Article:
If they want beauty, then they should be a model or something--not an athlete. Models don't run track meets to meet their beatification goals.

Okay, I'm done. Thanks for reading. Congrats on your success.

I requested an interview with this upcoming Olympian, but he never responded to my request. This is obviously an issue that he is looking very closely at right now both personally and for his future in athletic competition. Much of what he espouses resembles what people like Roy Pirrung and others like him feel is necessary for their training routine.

At least I give this young athlete credit for not tee-totally dismissing livin' la vida low-carb altogether. His position is clear: if you need to lose weight, then low-carb may be an option for you; but if you are training for competition, then you need to eat your carbs. The only gray area here is what kind of carbohydrates.

Feel free to chime in with YOUR experiences and I welcome the feedback of experts on this subject to either defend or dissent from the point of view presented by the future Olympian today. This should make for an eye-opening discussion.

8-21-07 UPDATE: I was hoping my friend and fellow blogger Mark Sisson from "Mark's Daily Apple," a former world-class competitive athlete, would respond to this post. Here's what he had to say:

Interesting thread. I was a top marathoner and triathlete years ago and spent years on a carbo-intensive lifestyle. I had to in order to replenish 500-600 grams of total glycogen each and every day. However, it was a choice I made (to compete at an elite level) just like our decathlete friend here. And with those choices come sacrifices, for which I still pay today.

He says it best with this quotes "I'm doing additional research on this matter for athletes. Athletes can't survive and expect to perform well on a low-carb diet. Will they look great? Maybe. But they will undoubtedly suck in training and in competition." This higher carb diet is probably essential to compete at the Olympic level, but it is not without its costs.

For those of you interested in my extended point of view on this, I just wrote an in-depth piece for one of the largest online endurance communities in the world. The piece is titled "Training is no Guarantee of Health."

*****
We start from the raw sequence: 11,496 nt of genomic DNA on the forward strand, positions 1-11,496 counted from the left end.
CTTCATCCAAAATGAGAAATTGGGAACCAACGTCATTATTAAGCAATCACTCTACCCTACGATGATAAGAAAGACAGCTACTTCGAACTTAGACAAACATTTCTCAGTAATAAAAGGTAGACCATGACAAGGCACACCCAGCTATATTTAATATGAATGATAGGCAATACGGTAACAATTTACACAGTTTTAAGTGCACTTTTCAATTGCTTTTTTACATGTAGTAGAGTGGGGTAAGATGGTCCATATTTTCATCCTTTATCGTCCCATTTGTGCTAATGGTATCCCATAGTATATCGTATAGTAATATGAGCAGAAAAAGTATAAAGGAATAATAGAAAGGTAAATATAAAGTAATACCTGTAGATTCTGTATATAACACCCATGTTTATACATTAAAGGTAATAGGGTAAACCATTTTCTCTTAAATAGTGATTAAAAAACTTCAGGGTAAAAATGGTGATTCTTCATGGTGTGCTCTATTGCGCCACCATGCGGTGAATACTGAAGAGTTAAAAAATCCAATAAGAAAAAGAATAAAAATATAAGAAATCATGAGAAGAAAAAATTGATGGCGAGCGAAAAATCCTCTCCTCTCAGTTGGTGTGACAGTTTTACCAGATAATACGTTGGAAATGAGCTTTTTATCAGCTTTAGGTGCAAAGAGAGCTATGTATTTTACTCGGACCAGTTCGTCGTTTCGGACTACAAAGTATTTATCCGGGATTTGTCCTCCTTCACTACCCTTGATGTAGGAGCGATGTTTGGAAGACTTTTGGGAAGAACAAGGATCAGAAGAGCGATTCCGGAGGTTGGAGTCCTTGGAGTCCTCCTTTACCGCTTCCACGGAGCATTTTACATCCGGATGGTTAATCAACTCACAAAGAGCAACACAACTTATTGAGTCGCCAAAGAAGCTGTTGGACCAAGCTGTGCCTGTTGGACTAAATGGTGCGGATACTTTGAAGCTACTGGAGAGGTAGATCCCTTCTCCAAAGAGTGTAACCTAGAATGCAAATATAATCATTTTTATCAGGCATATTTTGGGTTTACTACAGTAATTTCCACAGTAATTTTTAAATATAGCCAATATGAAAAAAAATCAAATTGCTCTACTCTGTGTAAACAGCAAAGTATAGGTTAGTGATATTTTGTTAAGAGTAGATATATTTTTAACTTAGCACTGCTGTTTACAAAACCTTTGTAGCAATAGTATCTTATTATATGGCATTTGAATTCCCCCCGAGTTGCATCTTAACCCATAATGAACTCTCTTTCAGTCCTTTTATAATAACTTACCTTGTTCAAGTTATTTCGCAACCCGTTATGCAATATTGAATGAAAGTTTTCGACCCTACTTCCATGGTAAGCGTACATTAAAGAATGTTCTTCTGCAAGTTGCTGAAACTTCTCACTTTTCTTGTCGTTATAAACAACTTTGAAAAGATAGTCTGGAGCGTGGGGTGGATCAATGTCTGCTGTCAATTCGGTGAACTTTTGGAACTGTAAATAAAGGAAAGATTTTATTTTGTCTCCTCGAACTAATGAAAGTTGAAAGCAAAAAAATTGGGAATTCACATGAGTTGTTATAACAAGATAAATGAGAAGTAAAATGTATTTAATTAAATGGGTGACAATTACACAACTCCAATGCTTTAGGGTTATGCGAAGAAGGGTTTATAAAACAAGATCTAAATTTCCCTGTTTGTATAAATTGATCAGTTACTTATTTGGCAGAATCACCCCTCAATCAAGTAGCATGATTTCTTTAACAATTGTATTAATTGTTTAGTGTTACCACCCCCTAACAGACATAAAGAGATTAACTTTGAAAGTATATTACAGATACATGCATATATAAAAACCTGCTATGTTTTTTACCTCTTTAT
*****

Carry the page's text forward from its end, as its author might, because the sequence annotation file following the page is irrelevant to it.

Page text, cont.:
Needless to say, it prompted a large discussion. Bottom line, while I live, eat, sleep and breathe low carb today for my health AND my vanity, I'm not sure I could find a way to successfully compete at the highest levels without major compromises.

Also, what do you mean, Science, that no one has run faster than Mamo Wolde? The world record is now 15 minutes faster than he ran in 1968 (even I have run faster in my day).

Keep up the great work, Jimmy.

Mark Sisson

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Blogger Bowulf said...

I think the athlete makes two inaccuracies in his argument. First, his events are more often than not sprints with the longest event (1500m) only lasting a little over 4 minutes. In these events, the athlete uses strictly the fastest burning fuel for the greatest reward. Even his mentioned race (a 5k) ends almost before the body recognizes it starts. Change the event to an endurance event (anything of 10k or 30 minutes), and the body transitions to burning fat. For example, I am about to head out for 14 mile run. A normal runner will reach glycogen depletion around 2-3 hours and should be burning fat as well for performance.

The second inaccuracy is that he should look at the Dr. Stephen Phinney studies where after a period acclimation. The world class cyclists has the same performance before and after. Of course, he may choose to not label me an athlete and preserve that tag for those that might win races or their age groups. But I would rather use the tag a little more loosely for those people who are out on the road competing. It may only be against themselves and their own times, but they are still athletes in my book.

8/19/2007 7:26 AM  
Blogger mrfritznyc said...

I think your question "Should you train for a decathlon on a low-carb diet?" should be shortend to "Should you train for a decathlon?" and for most of us, the answer is absolutely NO. Long distance cardio workouts are a waste of time for most normal people. Very time consuming, not effective for weight loss (your hunger increases, you eat more, you negate the benefits), and very damaging to the body.

that said, there are studies out there that show that training on a low carb diet can be very beneficial to an athlete. Your body adapts, gets better at buring fat as fuel, sparing the all important glycogen. That means for a guy like our decathalete, his glycogen stores will last longer during his event. Seems like a good thing to me!

last I heard, Stuart Traeger recommends adding carbs to your diet when your workouts exceed an hour or so...

From my personal experience, from back before I saw the light and knocked off the time and body wasting cardio, I could train for as long as I wanted, and do sprints, etc. on a very low carb diet. Maybe adding some carbs would have helped my performance a bit, but you know, it wouldn't have been worth it to me. That would wreck my triglycerides, LDL subparticle size, and who knows what else.